BBC News:Moving legacy of Ebola worker who died saving children

BBC Global Health Correspondent Tulip Mazumdar returns to Sierra Leone to assess the legacy of health worker Augustine Baker, who died in the fight against the Ebola virus.

Ebola has left more than 18,000 children in West Africa without one or both parents, according to Unicef (the UN children's fund).

More than 8,000 of them are in Sierra Leone, where the number of new cases has been falling dramatically in recent months.

But challenges remain in re-integrating some orphaned children back into their communities, as I saw on my return to the UK-run St George Foundation Orphanage in Freetown, six months after my first visit.

It is hard to miss. The bright yellow building, set back from the main road, has housed hundreds of children who have lost parents to Ebola since the start of the outbreak.

Tracing the Ebola outbreak

As I walk in, I am greeted by social workers that I did not meet last time I was here. The man I met then was Augustine Baker. He has since died of Ebola. The virus also claimed the life of his wife, Margaret. Their three small children are now Ebola orphans.

"He sacrificed his life working for children," said Isatu Kamara, a social worker at the orphanage who was mentored by Augustine.

"We feel the loss so deeply. His own children have become orphans now. We just feel so [sad]."

Augustine's children, the youngest just one year old, are now being cared for by their grandmother.

I meet Augustine's mother at the orphanage. She is a formidable, graceful woman, but she looks deflated and exhausted.

"When I remember my son, I always cry. It was such a sudden death." says Juliet.

"He was a gentleman."

Augustine collapsed during an office meeting at the orphanage in February. After his death, the entire centre had to be quarantined for three weeks. Thankfully, no one else was infected.

"It's been difficult for us to continue," says Isatu Kamara, "but we can't just leave all these cases.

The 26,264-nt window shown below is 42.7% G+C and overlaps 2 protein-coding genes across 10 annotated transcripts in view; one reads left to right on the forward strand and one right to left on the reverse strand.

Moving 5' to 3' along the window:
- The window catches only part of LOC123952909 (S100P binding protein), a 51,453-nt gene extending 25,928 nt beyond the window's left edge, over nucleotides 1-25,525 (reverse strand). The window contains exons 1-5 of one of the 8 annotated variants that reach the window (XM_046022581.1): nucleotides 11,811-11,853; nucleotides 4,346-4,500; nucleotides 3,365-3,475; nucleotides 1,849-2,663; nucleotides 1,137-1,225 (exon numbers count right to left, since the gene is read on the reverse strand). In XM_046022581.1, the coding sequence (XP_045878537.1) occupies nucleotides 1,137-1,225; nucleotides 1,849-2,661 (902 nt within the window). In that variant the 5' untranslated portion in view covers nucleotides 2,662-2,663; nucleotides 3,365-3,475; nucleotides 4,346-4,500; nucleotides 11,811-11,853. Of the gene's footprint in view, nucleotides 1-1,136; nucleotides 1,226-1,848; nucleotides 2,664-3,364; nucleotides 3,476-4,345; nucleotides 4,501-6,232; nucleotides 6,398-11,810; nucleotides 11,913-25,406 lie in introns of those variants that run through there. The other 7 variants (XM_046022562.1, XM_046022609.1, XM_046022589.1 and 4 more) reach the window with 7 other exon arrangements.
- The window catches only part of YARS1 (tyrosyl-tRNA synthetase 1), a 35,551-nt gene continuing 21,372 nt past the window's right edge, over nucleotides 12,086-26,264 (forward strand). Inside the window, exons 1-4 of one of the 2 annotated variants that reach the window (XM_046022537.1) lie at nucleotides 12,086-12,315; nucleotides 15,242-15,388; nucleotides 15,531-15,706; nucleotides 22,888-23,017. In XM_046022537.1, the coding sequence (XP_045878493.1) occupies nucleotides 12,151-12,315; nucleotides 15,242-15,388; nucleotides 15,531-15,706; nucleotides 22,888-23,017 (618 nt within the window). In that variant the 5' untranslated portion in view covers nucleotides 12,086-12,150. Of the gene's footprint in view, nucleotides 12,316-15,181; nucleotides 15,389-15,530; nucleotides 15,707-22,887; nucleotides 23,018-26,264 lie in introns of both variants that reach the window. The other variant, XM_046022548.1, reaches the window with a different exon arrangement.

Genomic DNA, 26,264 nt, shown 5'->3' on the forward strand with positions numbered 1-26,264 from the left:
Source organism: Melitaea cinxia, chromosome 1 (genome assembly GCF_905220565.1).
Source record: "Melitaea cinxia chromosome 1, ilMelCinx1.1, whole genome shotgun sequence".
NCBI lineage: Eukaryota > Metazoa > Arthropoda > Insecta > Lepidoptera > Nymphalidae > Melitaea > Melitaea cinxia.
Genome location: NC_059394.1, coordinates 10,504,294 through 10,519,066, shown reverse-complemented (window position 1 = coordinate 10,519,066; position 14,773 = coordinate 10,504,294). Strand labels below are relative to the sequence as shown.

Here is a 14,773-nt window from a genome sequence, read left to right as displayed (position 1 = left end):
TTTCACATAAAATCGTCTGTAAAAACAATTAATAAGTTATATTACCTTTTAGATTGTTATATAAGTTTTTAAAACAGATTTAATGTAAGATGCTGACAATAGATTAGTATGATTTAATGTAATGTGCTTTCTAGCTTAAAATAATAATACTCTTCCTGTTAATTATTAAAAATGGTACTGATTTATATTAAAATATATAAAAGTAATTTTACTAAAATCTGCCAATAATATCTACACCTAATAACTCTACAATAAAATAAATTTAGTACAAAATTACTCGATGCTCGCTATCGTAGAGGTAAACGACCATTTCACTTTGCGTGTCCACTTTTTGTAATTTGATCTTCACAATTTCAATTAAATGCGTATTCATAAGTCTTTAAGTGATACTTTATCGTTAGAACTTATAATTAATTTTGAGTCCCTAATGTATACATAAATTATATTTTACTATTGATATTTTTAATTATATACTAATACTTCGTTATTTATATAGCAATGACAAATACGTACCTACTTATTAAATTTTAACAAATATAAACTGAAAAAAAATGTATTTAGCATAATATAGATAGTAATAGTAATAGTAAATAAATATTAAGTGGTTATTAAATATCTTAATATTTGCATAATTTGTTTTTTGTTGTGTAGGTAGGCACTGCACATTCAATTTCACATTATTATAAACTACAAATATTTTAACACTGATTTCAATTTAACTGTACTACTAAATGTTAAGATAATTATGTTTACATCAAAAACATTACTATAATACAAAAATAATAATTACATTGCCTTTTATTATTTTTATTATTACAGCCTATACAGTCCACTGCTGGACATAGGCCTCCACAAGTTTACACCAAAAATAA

"Augustine is dead but we must still continue to work for the children."

Augustine Baker and the human cost of Ebola

Unicef estimates that 8,619 children have lost one or both parents to Ebola in Sierra Leone.

It says that the vast majority of them are able to go back into their communities and are cared for by their extended families.

But many of these already poor families are struggling to feed the extra mouths.

When I last visited the orphanage, there were about 50 children being cared for. Now there are about 20.

With new cases of the virus down to around 10 a week in Sierra Leone, the focus has switched from finding Ebola orphans to ensuring those placed back in their communities are being cared for properly.

There is still a great deal of fear and suspicion around survivors.

"We have been having cases of children being rejected from their communities. They have been been stigmatised, especially children who survived Ebola," said Isatu Kamara.

"People are scared of them... They just don't trust that these children are okay now and they can touch them and go near them, so they push [the children] far away from them."

It was this sort of work to which Augustine Baker dedicated the final months of his life.

Augustine's mother says she will make sure his children understand what their father did for Sierra Leone.

"I will tell them," she said. "They will be very proud."